We could not get our tickets from the machine because our cards, which rely on magnetic-stripe technology for transactions, lacked an embedded microprocessor chip, which stores and processes data and is now commonly used in Europe. Such chip-based cards — commonly referred to as chip-and-PIN cards because users punch in a personal identification number instead of signing for the purchase — offer an extra layer of protection against the theft of cardholder data and counterfeiting, and they are designed to replace magnetic stripe technology and signature payments.
The chip-and-PIN technology usually isn’t much of an issue when making purchases at a store, or paying for a meal in a restaurant, as most of those merchants still have credit card terminals that can read the magnetic stripes. Likewise, A.T.M.’s typically recognize and accept many cards whether they have a chip or a magnetic stripe. We could easily draw money from the ATM almost in all the cities we visited.
But Indian and American cardholders have had their cards rejected by automated ticket kiosks at train stations, gas pumps, parking garages and other places where there are no cashiers in Europe. Yes americans are in the same boat as us. It is also important in so much as we had no problems whatsoever in travelling across America in 2007, our credit cards worked everywhere.

Tuesday, October 13, 2009

The Leaning Tower of Pisa

Yesterday we were searching for travel videos to upload to a website as an entry for a competition to travel to Philadelphia. As usual it was the last day, when we got round to doing it. But in this confusion I discovered a treasure of travel videos very carefully shot in 2004. I am posting one of them here.
This was a trip to Europe. We started from Rome to Pisa, then Florence and onto Venice. This video has been taken in the field of miracles.

Thursday, October 8, 2009

The Stonehenge tour

It was possible for us to visit Stonehenge this time in UK, because of The Stonehenge Tour. Most of the tours going out from London leave in the morning as a full day tour usually also covering Windsor Castle and Bath. But as we had to reach London from Hull, it was not possible to reach London early in the morning. We decided to take this tour from Salisbury.
We faced the toughest part in London (which is usually so easy to move around) because of a metro strike. We reached London - King's Cross Station. Here we deposited our luggage in the cloak room at 8 pounds per suitcase, there were four pieces. Then we took a taxi to Waterloo station @22pounds.
On reaching there we bought our tickets from the counter as the ticketing machine was not accepting our credit cards. The ticket to Salisbury which the machine was selling us was costing us 88pounds for a family of four, where as at the window we got it for 55pounds because of discount for the family. This option is not available in the machine. If you are traveling as a family preferably buy at the ticketing window you will get at a discounted rate.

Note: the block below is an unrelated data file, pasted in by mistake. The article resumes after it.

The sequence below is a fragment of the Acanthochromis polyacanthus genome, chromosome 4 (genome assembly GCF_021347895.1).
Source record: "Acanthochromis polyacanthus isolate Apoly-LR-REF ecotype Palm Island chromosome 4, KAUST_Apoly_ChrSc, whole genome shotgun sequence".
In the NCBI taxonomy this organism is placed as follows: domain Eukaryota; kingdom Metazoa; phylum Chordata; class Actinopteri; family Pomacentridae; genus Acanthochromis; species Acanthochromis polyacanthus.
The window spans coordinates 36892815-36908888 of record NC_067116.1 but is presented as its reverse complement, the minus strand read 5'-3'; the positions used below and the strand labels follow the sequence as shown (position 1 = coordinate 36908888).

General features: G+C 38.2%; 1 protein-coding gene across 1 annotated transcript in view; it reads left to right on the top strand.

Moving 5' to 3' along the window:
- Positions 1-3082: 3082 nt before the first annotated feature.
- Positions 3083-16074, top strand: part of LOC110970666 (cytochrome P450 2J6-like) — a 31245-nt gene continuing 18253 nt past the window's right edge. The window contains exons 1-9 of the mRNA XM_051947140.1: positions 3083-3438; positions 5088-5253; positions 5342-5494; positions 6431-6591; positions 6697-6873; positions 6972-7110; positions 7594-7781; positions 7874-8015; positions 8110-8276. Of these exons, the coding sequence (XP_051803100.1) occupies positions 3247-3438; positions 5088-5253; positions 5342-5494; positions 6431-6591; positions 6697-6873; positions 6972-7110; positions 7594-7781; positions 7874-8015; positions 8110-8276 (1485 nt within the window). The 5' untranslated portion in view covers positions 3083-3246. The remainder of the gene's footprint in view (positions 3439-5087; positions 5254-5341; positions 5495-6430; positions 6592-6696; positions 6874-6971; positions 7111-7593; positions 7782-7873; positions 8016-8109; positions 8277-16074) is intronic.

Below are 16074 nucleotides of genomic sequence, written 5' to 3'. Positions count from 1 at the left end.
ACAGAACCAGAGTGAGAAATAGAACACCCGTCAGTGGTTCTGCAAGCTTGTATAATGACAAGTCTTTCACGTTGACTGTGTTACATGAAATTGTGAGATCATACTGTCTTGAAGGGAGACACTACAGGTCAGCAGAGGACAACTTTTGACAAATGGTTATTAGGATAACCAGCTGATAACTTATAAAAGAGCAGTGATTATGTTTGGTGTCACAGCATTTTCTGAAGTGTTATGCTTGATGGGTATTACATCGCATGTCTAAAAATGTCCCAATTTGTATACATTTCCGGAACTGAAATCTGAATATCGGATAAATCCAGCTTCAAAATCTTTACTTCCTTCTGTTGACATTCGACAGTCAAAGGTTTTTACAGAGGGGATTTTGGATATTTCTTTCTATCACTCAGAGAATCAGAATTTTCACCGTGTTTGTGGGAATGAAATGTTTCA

On reaching Salisbury the bus was standing just outside the station and left exactly on time. Salisbury is a quaint town, most famous for its cathedral but we were did not get down to see the cathedral. Inside the bus  there was a recorded commentary about all the sights we crossed.
At Stonehenge we got down and had ample time to explore at our own pace. The audio guides provide a wealth of information. It was quite windy over there. We sat down on the grass and enjoyed a snack as well. In the summers there is a bus almost every half an hour back to the station. It has a stop at Old Sarum, where one can get down and then again catch another bus back. The tour is well organized and punctual and we enjoyed ourselves on this trip.

Thursday, October 1, 2009

Oyster card London

We went to meet my husband's colleague who is working at Royal London Hospital, London. When we reached the tube station 'Whitechapel' and came out of the underground it seemed like we had stepped in Aminabad of Lucknow. Inside the tube station the officials were extremely helpful as Shaleen had to swipe his oyster card twice to come out. An official came forward immediately and checked his card in a hand held machine and told him that he had been charged twice for the same journey. At the ticket window he requested the clerk to return the money to Shaleen's card and meanwhile he saw that we had been charged extra for our first trip from the Airport to Embankment that was because we did not know that the card had to be swiped again at the exit and with a lot of luggage we had got out from another gate meant for luggage and handicapped people. The nice clerk at the ticket window returned the money back on all our cards. They also told us that we need not have bought an oyster card for my eleven year old son. We could have bought a one pound ticket everyday for him for the whole day. If you are traveling to London and plan to use the metro a lot, its best to buy an oyster card from the VFS-UK. The card extracts the minimum fare from you for every journey you make and a maximum of five pounds in a day.
Despite the surroundings the Royal London Hospital itself was an amazing piece of architecture. It was beyond what we thought possible inside especially the labs and the lecture theatres.

Below are the labs and there are lecture theatres above, suspended, all in the shape of organelle's of a cell.